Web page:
Haydn: Piano Sonatas

Evgeni Koroliov

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Haydn: Piano Sonatas Review

by James Manheim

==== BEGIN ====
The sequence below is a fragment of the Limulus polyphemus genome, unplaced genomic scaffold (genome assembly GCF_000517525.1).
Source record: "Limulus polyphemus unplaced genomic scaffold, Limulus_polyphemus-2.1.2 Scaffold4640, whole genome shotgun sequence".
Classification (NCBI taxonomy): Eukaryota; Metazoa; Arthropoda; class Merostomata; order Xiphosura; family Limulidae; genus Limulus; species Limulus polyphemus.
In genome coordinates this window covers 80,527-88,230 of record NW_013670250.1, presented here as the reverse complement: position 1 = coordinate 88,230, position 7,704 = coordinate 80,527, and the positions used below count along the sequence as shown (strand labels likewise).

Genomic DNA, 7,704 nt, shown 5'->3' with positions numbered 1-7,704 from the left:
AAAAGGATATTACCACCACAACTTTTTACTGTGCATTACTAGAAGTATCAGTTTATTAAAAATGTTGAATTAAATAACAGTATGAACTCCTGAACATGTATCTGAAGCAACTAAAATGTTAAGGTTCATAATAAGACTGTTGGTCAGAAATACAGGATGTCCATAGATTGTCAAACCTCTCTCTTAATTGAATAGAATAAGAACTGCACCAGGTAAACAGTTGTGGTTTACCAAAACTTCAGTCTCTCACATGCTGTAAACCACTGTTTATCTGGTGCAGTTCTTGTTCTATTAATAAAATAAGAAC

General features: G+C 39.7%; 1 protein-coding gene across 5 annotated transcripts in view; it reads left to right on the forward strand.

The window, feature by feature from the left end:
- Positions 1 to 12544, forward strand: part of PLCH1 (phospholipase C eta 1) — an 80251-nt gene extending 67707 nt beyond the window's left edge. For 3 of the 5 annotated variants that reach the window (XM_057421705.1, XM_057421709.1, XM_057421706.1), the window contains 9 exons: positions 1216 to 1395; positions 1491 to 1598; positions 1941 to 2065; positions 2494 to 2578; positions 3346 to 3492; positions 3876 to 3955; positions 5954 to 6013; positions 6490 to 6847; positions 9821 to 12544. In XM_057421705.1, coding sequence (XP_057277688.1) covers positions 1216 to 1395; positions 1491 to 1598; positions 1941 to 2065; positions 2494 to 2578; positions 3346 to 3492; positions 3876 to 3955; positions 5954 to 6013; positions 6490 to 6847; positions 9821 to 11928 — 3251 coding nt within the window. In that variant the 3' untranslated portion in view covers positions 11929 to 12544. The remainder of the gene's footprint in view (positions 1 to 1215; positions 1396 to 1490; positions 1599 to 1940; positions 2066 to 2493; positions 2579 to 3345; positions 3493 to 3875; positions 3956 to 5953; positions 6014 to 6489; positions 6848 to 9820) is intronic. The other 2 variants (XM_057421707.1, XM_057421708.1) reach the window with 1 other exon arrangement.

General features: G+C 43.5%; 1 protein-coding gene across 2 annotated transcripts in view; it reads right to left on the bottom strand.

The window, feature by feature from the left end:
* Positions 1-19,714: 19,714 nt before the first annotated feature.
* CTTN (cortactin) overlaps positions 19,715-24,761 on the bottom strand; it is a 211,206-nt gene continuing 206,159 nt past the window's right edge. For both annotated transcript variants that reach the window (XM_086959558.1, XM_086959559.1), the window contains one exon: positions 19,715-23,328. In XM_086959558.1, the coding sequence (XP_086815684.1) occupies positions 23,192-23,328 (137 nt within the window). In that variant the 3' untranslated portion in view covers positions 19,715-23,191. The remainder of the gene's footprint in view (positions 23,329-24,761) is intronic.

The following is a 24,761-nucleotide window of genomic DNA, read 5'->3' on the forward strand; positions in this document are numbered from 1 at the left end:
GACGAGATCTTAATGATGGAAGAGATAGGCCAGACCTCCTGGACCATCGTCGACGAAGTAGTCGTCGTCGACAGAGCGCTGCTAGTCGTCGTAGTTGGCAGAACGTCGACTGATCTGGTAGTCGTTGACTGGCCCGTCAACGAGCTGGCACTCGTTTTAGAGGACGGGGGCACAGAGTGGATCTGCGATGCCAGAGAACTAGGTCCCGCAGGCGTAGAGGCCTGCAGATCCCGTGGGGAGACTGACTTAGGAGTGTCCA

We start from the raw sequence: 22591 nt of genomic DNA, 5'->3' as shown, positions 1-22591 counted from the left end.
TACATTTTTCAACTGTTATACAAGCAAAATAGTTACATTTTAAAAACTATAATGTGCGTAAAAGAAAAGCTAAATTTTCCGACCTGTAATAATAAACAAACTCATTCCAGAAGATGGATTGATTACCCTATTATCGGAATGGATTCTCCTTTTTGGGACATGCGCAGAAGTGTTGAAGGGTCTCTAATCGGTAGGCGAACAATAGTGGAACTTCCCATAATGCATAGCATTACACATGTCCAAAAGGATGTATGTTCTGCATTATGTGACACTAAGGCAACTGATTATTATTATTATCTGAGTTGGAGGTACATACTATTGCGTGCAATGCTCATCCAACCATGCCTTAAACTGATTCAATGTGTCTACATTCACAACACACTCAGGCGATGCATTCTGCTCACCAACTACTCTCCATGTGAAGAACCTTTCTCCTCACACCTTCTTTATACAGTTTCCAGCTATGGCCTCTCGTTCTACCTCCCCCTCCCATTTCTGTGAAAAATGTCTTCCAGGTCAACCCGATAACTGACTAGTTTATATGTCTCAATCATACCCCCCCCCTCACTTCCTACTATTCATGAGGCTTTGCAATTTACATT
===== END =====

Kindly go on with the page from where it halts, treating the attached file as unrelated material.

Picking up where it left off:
This is the second selection of Haydn keyboard sonatas released by Russian-German pianist Evgeni Koroliov, and both can be recommended, especially to lovers of the Russian pianistic school. Koroliov has the speed and agility to spare, and he can shape a phrase in a complicated way and make it sound natural even if it doesn't accord with the basic flow of the music. His Haydn tends toward the Romantic sound without being large in its dimensions, simply because there's a great deal of dynamic variation in his playing. The earlier disc contained an extremely slow but fully coherent version of the Variations in F minor that might either attract or repel; the five sonatas heard here, all of them at least feasible on the piano, are played more straightforwardly and may make a better first choice. The program includes two minor-key sonatas and the late Piano Sonata in E flat major, Hob. 16/52, all pieces that look years or even decades into the future. Koroliov's approach is not so much expressive as virtuosic. You might feel that the mysterious E major middle movement of the E flat sonata lacks a certain depth, and that the whole is on the dry side, but all the fast movements are shaped in great detail and with flawless technical prowess. Unfussy sound from the reliable Profil label is another plus. Concise booklet notes are given in English and German. Recordings of Haydn's sonatas have continued to appear, to a point where they are almost as common as those of Mozart and Beethoven, and they still seem to be unfolding their secrets. Koroliov's technically fearsome recordings represent yet another distinctive approach.

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